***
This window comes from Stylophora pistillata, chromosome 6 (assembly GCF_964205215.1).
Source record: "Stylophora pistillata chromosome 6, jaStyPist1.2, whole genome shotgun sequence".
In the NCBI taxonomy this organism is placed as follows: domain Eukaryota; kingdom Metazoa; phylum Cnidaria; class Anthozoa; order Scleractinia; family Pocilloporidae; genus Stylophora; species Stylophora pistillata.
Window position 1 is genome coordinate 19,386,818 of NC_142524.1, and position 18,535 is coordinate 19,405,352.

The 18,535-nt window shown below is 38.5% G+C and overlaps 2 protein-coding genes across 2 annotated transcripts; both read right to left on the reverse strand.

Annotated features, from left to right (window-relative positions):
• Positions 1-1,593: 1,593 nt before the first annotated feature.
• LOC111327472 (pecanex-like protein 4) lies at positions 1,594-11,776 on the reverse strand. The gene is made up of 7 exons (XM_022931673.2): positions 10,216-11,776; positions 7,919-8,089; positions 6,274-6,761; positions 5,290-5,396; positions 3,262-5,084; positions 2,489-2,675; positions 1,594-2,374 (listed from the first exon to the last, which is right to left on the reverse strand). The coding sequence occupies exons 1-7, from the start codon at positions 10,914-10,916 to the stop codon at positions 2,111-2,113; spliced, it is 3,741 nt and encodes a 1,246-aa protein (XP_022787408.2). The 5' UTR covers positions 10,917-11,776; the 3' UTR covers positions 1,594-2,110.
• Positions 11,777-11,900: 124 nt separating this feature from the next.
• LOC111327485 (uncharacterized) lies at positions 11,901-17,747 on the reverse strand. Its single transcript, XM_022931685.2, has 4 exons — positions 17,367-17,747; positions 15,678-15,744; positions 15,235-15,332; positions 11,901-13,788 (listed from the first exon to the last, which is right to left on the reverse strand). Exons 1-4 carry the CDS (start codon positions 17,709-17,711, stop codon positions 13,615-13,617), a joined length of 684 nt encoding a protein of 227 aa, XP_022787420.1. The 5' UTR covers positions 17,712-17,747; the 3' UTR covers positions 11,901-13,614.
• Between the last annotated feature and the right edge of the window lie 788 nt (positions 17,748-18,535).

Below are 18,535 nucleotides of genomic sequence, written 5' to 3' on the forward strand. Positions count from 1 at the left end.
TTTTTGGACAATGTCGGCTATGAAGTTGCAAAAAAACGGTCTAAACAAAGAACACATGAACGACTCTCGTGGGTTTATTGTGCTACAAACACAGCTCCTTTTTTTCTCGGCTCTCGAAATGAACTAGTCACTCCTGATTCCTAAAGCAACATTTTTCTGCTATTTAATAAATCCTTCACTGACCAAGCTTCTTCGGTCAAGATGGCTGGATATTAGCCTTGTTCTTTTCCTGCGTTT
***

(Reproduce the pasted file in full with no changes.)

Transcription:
This window comes from Stylophora pistillata, chromosome 6 (assembly GCF_964205215.1).
Source record: "Stylophora pistillata chromosome 6, jaStyPist1.2, whole genome shotgun sequence".
In the NCBI taxonomy this organism is placed as follows: domain Eukaryota; kingdom Metazoa; phylum Cnidaria; class Anthozoa; order Scleractinia; family Pocilloporidae; genus Stylophora; species Stylophora pistillata.
Window position 1 is genome coordinate 19,386,818 of NC_142524.1, and position 18,535 is coordinate 19,405,352.

The 18,535-nt window shown below is 38.5% G+C and overlaps 2 protein-coding genes across 2 annotated transcripts; both read right to left on the reverse strand.

Annotated features, from left to right (window-relative positions):
• Positions 1-1,593: 1,593 nt before the first annotated feature.
• LOC111327472 (pecanex-like protein 4) lies at positions 1,594-11,776 on the reverse strand. The gene is made up of 7 exons (XM_022931673.2): positions 10,216-11,776; positions 7,919-8,089; positions 6,274-6,761; positions 5,290-5,396; positions 3,262-5,084; positions 2,489-2,675; positions 1,594-2,374 (listed from the first exon to the last, which is right to left on the reverse strand). The coding sequence occupies exons 1-7, from the start codon at positions 10,914-10,916 to the stop codon at positions 2,111-2,113; spliced, it is 3,741 nt and encodes a 1,246-aa protein (XP_022787408.2). The 5' UTR covers positions 10,917-11,776; the 3' UTR covers positions 1,594-2,110.
• Positions 11,777-11,900: 124 nt separating this feature from the next.
• LOC111327485 (uncharacterized) lies at positions 11,901-17,747 on the reverse strand. Its single transcript, XM_022931685.2, has 4 exons — positions 17,367-17,747; positions 15,678-15,744; positions 15,235-15,332; positions 11,901-13,788 (listed from the first exon to the last, which is right to left on the reverse strand). Exons 1-4 carry the CDS (start codon positions 17,709-17,711, stop codon positions 13,615-13,617), a joined length of 684 nt encoding a protein of 227 aa, XP_022787420.1. The 5' UTR covers positions 17,712-17,747; the 3' UTR covers positions 11,901-13,614.
• Between the last annotated feature and the right edge of the window lie 788 nt (positions 17,748-18,535).

Below are 18,535 nucleotides of genomic sequence, written 5' to 3' on the forward strand. Positions count from 1 at the left end.
TTTTTGGACAATGTCGGCTATGAAGTTGCAAAAAAACGGTCTAAACAAAGAACACATGAACGACTCTCGTGGGTTTATTGTGCTACAAACACAGCTCCTTTTTTTCTCGGCTCTCGAAATGAACTAGTCACTCCTGATTCCTAAAGCAACATTTTTCTGCTATTTAATAAATCCTTCACTGACCAAGCTTCTTCGGTCAAGATGGCTGGATATTAGCCTTGTTCTTTTCCTGCGTTT